A home repossession “guillotine is on the way down”, dwarfing the current homeless crisis and creating a huge catastrophe.
That is according to the CEO of the Irish Mortgage Holders’ Organisation (IMHO), David Hall, based on a recent discussion he had with a major bank.
“We think we have a problem at the moment, for those of us dealing with people who are in mortgage arrears, there are 33,000 families in arrears of more than two years,” said Mr Hall.
“There are 15,000 people in long-term arrears in buy-to-let properties. Each of those represents, depending whatever statistical analysis you want to do, three-and-a-half bodies.
“That’s an entire Croke Park of people that will dwarf this housing crisis and turn it into a complete catastrophe.”
He was speaking at the launch of #MyNameis yesterday, a campaign by Inner City Helping Homeless (ICHH) to highlight the 2,895 children who are without a home in Ireland today.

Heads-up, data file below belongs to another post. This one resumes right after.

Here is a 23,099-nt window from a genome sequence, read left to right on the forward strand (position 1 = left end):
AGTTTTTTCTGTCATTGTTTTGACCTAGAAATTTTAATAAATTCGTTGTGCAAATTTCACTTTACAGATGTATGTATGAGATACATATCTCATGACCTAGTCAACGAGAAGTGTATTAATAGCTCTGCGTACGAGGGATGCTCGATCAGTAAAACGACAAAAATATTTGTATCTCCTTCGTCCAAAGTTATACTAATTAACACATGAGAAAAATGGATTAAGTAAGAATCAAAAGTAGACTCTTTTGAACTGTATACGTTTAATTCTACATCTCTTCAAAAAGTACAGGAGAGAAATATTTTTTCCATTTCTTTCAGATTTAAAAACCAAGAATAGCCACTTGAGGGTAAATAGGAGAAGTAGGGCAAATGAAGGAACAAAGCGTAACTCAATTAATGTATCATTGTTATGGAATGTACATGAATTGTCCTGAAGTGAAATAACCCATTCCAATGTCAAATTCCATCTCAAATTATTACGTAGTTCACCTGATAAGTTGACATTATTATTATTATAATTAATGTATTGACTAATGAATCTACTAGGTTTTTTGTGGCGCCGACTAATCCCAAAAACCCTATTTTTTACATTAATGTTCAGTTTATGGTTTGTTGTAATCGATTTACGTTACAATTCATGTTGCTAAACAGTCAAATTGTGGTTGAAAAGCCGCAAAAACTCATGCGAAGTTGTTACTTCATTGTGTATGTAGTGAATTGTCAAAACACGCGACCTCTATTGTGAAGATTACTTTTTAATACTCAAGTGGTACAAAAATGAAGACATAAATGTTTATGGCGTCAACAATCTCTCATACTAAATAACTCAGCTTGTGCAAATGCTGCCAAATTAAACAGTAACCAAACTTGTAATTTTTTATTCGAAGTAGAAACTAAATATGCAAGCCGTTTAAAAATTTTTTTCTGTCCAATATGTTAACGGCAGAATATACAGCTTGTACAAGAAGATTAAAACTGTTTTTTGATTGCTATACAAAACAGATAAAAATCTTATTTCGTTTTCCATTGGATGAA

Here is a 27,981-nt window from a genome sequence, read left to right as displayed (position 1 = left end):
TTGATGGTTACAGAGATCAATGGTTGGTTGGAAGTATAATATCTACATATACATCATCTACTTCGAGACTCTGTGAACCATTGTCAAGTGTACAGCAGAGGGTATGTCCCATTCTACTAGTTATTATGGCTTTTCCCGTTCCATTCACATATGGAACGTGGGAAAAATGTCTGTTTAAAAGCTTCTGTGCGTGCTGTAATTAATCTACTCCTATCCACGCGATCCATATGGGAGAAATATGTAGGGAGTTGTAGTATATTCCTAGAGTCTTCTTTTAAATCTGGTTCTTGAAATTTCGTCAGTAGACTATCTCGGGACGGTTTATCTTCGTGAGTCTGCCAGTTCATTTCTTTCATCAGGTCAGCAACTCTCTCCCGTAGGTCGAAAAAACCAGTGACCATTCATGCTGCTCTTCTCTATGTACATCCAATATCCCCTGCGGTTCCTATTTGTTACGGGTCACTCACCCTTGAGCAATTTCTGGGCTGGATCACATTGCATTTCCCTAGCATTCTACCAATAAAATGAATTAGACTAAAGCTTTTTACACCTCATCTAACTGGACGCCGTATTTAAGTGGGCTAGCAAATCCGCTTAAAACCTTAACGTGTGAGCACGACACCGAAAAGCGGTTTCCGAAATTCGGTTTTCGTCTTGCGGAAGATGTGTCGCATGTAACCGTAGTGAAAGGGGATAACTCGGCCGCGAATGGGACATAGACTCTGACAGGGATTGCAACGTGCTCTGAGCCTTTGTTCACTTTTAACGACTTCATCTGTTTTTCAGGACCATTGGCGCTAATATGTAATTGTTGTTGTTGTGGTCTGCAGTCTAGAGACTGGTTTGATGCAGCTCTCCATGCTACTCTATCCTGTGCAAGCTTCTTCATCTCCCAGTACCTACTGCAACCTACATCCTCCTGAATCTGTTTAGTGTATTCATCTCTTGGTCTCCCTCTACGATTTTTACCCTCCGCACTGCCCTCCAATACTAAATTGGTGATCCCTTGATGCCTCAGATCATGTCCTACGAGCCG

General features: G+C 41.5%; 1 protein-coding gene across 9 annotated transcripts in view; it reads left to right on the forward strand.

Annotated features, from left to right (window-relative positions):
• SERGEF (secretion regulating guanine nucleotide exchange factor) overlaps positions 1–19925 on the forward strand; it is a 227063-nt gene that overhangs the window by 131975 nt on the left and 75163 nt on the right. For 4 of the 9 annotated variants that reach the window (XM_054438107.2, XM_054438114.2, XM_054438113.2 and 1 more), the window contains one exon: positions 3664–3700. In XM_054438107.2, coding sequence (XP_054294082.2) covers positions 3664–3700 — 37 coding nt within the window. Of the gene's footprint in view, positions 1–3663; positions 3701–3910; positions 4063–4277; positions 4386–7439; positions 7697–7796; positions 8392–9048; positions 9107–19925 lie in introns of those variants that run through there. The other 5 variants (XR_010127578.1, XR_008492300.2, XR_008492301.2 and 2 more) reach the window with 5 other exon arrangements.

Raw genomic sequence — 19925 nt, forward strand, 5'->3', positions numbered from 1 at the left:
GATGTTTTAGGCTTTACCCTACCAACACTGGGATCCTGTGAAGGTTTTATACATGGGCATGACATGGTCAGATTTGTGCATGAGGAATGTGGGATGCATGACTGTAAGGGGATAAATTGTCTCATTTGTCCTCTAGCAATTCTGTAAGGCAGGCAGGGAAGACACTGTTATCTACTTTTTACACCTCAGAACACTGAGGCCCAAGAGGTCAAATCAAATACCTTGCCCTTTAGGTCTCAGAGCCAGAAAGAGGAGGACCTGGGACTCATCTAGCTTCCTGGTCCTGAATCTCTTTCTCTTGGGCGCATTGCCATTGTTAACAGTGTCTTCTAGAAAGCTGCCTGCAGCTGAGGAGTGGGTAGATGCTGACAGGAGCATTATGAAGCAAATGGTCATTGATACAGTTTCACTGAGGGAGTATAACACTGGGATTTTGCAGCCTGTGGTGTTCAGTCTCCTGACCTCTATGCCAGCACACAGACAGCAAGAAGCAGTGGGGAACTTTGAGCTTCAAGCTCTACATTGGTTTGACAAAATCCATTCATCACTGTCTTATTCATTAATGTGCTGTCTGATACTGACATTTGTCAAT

“The problem now is the ECB [European Central Bank] is saying: ‘Eighteen months, lads [to clear loan books].’
“I met one of the major banks two weeks ago and I said to him: ‘I’m aware the guillotine is going to drop in 18 months,’ and he interrupted me and said: ‘Forget about 18 months’ time, David. The guillotine is on the way down.’
“And that will mean fast and furious loan sales of family homes to protect the balance sheet of their portfolios and there is a small, tiny window of maybe 12 months [to address this].”
Also speaking yesterday was economist Rory Hearne, who recently co-authored Investing in the Right to a Home: Housing, HAPs [housing assistant payments] and Hubs. He said 3,000 housing units could be built within 12 months.
“The most recent study that was done by the Government’s housing management group found that there were 730 hectares of State-owned land ready for building to launch a programme of construction,” said Mr Hearne.